Director George A. Romero's horror cult classic revolved around a swarm of slow-moving cannibalistic corpses snacking on the inhabitants of a shopping mall and Parma general manager and team legend Alessandro Melli talks in similarly apocalyptic tones as he details the financial crisis engulfing the Serie A club.
"It seems like we are zombies, working without knowing where we are heading," Melli told CNN's Don Riddell.
Rooted at the bottom of Italy's top flight, Parma has debts of approximately $100 million and faces a looming financial collapse -- barring a miracle ownership rescue.
"Every day they take away a part of our work and piece of our hearts. Bits of the club are foreclosed every day and we come here to work just because we love our work and our team, but we cannot do our job," added Melli.
"We're living in a nightmare, whichever way you look at it. Because this is not just about the money, even though we can't ignore it, there is a lot more that they are taking away. Dignity, the smile; they took away our respect and it hurts."
Last season Parma finished sixth in Serie A, only to be barred from taking part in European football's second tier competition -- the Europa League -- over an income tax bill.
Between 1992 and 2002 Parma won two UEFA Cups, the 1992 European Cup Winners' Cup and three Italian Cups in a successful spell between 1992 and 2002.
In 1997, led by current Real Madrid coach Carlo Ancelotti and with the caliber of players like Gianfranco Zola, Faustino Asprilla and Hernan Crespo, Parma finished runners-up in Serie A.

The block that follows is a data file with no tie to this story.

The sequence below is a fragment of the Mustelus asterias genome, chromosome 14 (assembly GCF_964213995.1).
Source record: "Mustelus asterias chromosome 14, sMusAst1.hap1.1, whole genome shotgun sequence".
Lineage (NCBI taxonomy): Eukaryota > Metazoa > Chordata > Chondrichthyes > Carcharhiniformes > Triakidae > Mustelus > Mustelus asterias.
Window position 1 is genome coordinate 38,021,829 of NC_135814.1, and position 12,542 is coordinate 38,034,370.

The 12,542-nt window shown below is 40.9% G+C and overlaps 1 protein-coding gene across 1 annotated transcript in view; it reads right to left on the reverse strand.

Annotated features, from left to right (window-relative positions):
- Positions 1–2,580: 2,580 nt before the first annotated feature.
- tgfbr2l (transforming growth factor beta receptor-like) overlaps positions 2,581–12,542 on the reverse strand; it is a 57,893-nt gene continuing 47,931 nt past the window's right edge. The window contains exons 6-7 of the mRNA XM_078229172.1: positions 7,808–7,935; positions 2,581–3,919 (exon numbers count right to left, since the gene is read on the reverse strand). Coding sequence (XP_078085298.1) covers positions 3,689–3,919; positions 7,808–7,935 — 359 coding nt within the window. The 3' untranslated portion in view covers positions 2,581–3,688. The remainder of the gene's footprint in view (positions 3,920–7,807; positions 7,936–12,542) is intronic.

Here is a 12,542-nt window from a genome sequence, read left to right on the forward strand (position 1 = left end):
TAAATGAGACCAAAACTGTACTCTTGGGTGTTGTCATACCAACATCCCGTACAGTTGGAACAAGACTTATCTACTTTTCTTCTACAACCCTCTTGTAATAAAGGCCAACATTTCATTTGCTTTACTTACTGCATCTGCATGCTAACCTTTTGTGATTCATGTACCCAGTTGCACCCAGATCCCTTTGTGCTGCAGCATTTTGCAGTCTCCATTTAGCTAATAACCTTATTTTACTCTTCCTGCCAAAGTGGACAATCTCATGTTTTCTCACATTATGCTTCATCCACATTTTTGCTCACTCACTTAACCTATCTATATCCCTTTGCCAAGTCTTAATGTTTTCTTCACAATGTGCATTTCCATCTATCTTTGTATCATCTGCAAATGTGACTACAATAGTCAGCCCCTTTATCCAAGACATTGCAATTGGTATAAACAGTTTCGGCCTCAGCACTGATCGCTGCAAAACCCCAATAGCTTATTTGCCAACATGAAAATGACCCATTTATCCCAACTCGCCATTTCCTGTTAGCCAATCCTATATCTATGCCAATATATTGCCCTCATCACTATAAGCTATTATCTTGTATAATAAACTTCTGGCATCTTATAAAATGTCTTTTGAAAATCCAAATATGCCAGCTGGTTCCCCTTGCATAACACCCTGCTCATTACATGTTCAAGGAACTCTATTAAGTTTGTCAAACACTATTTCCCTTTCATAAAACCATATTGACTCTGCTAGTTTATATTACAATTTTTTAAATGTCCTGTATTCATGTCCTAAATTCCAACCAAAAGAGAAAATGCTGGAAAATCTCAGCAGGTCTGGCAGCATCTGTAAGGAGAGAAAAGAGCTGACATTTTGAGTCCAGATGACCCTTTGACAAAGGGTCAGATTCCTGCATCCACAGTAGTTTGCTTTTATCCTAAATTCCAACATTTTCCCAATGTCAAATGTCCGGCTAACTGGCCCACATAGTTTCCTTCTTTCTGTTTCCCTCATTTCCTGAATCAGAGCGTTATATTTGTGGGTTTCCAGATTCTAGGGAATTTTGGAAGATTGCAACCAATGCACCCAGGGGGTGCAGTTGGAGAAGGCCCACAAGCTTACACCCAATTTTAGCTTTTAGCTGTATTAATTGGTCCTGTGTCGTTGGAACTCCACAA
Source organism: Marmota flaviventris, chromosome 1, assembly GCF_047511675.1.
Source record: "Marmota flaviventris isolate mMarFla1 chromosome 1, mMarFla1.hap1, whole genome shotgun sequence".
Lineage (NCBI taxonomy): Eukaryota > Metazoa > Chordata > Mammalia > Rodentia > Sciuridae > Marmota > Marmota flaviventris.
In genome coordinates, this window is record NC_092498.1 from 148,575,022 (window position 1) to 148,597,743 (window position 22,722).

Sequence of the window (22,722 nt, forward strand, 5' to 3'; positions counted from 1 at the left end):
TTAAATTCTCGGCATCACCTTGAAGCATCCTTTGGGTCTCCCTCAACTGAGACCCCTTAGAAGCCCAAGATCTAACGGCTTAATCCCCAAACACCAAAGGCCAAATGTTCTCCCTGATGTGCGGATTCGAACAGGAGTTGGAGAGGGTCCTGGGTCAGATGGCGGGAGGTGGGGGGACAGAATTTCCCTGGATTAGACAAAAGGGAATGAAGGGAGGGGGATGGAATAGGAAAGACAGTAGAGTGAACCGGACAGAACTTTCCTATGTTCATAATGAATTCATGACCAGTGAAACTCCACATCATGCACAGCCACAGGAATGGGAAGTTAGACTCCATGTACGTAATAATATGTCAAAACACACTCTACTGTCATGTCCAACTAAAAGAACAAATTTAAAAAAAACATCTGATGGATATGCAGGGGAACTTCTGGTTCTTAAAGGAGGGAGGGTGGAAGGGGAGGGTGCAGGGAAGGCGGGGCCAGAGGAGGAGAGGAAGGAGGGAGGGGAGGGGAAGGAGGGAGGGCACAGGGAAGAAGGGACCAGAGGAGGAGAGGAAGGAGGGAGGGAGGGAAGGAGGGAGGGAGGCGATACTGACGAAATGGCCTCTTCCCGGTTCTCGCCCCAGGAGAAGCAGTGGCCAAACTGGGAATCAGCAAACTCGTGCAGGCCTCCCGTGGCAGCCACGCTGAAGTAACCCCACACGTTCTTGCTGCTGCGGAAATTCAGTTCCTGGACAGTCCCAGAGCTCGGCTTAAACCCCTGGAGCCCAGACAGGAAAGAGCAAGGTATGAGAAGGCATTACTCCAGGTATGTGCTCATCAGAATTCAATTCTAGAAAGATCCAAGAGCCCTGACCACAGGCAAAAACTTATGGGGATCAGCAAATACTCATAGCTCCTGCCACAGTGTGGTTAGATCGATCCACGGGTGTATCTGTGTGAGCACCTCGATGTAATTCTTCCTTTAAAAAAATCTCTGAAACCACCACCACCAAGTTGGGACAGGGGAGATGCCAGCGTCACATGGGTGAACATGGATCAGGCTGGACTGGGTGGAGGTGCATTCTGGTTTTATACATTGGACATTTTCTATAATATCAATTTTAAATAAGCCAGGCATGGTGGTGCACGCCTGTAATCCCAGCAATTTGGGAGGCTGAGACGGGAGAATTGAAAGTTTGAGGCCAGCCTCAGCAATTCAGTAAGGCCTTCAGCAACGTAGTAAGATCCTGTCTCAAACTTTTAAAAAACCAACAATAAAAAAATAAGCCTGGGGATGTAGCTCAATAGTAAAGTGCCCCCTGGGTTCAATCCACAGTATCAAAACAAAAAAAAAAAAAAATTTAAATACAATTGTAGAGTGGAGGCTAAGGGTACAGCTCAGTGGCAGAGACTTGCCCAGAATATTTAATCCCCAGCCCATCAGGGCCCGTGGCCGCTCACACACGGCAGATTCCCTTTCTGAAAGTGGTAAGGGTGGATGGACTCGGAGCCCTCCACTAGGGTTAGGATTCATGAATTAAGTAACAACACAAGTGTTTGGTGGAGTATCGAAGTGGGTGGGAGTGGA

"Look at the team we had," said Angelo Manfredini, president of the Parma supporters club, referring to those halycon days, as he rattled off other players including Melli, Fabio Cannavaro and longtime Italy captain and goalkeeper Gianluigi Buffon, who now plays for Juventus.
"All were players who meant something to football."
Fast forward to more austere times and Parma's current players haven't been paid since August.
They're so fed up they've threatened to go on strike -- that is if the games are allowed proceed in the first place, with two of Parma's recent fixtures having been called off given the club's problems.
Parma was once owned by the world's leading dairy company, Parmalat Spa, which collapsed under financial fraud in 2003. The club has already changed hands twice this season after a Russian-Cypriot conglomerate sold the club to Giampietro Manenti.
A despairing Melli depicted a club that is being seemingly taken apart seat by seat, screw by screw.
"One day, we won't have the laundry anymore," said Melli. "The next day, computers (will be) taken away, then we don't have emails anymore.
"And then the physical objects related to sport, like benches, like the team bus...everyday it's like being stabbed."
For his part, Manenti has reportedly said he will not sell the club, which will likely mean another spell in administration for Parma, the second time in the past 10 years.
Their next scheduled match is a home game on March 22 against Torino, but Melli is more concerned about what the future holds in store for Parma rather than the next 90 minutes.
"I hope to have a new owner to sort out our debts and save the brand, starting again from Serie B and to start again with new management that loves what they are managing," said Melli.
"Slowly, we can rebuild. It will take time and patience, with the right people in the right places. Only in this way can Parma be reborn like a Phoenix.
"Objectively, it's unlikely this will happen. This is just the hope of a lover, trying to find his lost love. But he needs the help of others, we can't make it by ourselves."